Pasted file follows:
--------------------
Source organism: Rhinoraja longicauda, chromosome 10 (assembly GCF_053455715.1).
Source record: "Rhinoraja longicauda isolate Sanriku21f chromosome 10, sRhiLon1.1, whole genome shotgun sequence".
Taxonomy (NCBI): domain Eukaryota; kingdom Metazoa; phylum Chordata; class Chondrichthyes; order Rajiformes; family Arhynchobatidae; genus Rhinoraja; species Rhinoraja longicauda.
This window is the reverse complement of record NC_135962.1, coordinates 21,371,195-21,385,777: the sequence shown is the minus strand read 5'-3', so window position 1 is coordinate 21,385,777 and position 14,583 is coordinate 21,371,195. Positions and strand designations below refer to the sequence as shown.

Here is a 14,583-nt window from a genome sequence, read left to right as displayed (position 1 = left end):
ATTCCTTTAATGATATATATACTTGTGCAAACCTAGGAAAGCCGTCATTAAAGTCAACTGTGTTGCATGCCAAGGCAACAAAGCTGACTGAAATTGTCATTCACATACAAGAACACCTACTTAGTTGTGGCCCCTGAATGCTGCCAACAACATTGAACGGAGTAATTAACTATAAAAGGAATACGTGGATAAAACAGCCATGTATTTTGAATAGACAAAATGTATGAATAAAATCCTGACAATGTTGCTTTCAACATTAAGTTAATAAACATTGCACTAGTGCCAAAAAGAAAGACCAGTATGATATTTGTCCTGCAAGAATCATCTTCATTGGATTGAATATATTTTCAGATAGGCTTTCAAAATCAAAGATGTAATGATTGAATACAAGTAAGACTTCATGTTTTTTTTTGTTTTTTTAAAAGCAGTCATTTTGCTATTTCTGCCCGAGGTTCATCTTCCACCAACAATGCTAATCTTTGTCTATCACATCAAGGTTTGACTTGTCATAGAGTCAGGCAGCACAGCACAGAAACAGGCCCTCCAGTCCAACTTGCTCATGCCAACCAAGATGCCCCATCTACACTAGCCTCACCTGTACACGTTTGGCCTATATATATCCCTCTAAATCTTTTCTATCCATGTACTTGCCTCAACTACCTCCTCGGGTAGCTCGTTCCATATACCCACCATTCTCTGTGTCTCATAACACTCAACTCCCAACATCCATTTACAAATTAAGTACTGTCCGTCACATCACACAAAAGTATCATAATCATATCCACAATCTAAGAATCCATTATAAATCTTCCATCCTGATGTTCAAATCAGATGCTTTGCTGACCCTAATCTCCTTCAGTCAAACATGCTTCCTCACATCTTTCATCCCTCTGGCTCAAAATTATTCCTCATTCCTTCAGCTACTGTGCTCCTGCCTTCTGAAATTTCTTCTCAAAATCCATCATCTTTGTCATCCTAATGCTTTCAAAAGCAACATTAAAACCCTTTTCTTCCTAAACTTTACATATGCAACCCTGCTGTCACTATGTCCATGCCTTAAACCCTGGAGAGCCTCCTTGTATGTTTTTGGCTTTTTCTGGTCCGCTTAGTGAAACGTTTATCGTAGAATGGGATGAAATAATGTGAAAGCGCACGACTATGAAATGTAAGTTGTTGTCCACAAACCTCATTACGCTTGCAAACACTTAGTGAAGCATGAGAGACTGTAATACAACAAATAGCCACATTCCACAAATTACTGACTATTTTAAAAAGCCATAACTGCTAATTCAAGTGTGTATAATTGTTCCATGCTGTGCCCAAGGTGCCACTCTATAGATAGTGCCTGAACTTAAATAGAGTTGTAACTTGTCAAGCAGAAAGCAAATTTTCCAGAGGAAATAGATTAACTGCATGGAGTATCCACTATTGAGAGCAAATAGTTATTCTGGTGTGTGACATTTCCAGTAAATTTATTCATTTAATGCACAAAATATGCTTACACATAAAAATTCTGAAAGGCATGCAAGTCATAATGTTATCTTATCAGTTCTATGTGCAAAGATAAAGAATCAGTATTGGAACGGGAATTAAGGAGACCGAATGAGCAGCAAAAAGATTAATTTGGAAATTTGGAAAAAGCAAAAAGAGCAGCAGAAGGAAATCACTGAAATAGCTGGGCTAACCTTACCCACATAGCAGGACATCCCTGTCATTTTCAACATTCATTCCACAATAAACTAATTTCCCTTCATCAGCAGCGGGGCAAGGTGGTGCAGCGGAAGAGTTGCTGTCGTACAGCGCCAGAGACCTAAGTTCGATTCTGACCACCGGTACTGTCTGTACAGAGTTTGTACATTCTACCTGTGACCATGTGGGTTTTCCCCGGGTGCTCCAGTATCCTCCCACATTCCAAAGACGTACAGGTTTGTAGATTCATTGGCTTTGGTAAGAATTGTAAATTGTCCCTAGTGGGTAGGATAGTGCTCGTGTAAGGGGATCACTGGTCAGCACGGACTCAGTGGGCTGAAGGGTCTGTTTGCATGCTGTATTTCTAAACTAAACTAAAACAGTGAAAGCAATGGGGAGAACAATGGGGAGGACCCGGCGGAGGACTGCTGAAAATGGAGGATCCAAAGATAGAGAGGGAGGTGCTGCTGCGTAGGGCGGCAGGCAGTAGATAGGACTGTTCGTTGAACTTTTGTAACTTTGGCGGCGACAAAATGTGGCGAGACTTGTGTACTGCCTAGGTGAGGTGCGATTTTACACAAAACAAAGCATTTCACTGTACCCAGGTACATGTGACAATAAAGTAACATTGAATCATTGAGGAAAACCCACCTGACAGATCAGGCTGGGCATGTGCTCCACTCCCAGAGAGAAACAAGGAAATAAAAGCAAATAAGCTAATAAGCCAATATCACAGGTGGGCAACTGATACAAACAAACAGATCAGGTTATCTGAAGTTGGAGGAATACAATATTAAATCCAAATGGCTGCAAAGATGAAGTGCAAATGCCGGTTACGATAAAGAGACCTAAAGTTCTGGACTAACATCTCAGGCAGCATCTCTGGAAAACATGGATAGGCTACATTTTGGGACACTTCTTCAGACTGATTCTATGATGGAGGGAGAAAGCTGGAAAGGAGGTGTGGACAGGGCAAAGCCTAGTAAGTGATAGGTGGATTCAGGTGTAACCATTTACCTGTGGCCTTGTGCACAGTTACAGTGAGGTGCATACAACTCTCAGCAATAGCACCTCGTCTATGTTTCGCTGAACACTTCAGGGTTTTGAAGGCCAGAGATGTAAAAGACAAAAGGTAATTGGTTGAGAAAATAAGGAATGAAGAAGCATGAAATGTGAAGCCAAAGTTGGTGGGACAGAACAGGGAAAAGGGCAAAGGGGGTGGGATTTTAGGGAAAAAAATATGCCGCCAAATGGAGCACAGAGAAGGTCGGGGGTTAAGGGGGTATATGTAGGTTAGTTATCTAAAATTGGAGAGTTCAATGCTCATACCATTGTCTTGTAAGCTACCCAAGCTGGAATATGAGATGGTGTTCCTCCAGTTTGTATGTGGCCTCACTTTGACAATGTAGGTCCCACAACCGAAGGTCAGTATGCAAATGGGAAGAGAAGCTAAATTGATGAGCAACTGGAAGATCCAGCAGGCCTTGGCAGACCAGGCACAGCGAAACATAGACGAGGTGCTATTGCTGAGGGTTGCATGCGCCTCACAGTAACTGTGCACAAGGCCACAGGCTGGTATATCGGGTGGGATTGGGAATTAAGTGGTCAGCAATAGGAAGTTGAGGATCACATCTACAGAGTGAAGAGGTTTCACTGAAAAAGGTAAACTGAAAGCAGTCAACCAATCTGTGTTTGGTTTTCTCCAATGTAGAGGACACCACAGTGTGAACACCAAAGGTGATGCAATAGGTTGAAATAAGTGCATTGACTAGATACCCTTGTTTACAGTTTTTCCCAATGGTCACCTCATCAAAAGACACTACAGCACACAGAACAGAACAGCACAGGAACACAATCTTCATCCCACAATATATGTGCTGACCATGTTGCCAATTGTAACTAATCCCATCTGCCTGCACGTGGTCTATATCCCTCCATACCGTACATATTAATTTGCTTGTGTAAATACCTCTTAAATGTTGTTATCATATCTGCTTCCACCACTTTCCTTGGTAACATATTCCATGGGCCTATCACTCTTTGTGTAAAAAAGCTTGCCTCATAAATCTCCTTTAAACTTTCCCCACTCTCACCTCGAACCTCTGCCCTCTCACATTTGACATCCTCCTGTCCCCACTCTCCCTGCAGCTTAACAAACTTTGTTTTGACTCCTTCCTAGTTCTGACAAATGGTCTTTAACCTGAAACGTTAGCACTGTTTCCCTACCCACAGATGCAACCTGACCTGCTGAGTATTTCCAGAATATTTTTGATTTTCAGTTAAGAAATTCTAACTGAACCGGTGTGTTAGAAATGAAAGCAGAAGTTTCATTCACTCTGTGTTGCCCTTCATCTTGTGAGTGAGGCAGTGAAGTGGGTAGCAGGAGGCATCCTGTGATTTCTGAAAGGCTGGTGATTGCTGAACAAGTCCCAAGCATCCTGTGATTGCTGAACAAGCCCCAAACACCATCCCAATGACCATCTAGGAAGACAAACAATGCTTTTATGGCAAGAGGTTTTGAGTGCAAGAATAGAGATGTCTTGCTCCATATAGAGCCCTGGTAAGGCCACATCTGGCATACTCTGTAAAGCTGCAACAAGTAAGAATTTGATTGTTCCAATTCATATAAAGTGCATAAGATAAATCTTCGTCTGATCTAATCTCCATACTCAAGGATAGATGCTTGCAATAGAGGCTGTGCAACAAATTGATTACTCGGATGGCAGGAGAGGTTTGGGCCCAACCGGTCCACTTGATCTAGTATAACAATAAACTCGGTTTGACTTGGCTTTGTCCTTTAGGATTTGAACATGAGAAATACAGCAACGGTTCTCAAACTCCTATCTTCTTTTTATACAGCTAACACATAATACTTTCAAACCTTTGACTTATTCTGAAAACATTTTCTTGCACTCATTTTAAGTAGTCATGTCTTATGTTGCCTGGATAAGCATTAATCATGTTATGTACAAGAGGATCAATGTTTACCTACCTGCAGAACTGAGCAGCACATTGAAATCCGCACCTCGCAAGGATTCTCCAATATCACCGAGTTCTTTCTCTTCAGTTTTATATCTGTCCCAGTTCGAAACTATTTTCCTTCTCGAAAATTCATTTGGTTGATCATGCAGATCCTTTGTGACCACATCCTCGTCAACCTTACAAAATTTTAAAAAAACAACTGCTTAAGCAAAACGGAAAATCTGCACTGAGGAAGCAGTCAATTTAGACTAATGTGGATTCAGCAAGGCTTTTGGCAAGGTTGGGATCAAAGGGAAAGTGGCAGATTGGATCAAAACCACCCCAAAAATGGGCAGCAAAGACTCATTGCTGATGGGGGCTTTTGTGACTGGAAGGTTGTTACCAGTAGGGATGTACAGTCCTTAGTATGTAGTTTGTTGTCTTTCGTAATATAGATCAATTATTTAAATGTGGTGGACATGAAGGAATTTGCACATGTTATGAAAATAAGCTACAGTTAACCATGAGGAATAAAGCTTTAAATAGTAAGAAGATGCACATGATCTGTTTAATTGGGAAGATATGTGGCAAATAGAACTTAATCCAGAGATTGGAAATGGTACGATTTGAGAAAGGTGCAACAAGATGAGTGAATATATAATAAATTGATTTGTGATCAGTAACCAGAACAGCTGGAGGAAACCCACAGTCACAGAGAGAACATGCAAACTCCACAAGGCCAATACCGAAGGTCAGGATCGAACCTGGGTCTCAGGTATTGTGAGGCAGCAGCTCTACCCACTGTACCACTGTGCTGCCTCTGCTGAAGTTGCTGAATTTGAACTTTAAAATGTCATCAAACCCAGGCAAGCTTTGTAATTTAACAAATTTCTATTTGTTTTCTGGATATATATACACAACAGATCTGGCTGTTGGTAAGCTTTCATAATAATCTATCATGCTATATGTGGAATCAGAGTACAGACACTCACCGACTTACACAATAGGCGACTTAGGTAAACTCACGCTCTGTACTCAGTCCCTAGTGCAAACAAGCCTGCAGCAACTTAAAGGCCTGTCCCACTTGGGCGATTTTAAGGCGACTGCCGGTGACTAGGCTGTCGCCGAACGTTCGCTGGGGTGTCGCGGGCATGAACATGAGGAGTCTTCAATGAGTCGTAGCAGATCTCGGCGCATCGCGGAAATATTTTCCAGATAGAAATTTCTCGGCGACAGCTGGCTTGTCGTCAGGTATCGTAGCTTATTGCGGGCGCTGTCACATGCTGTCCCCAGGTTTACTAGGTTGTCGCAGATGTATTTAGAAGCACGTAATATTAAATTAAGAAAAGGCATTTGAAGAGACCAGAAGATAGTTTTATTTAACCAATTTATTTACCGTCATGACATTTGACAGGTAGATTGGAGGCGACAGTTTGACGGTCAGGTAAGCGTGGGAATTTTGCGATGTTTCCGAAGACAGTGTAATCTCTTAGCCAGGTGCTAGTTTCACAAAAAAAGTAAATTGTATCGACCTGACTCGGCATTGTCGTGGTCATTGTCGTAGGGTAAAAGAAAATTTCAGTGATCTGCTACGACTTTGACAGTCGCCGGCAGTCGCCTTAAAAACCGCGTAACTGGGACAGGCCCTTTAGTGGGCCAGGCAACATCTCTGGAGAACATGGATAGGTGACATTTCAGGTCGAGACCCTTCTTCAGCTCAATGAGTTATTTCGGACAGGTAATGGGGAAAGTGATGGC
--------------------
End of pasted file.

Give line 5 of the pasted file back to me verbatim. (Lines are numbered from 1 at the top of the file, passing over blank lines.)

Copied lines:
Here is a 14,583-nt window from a genome sequence, read left to right as displayed (position 1 = left end):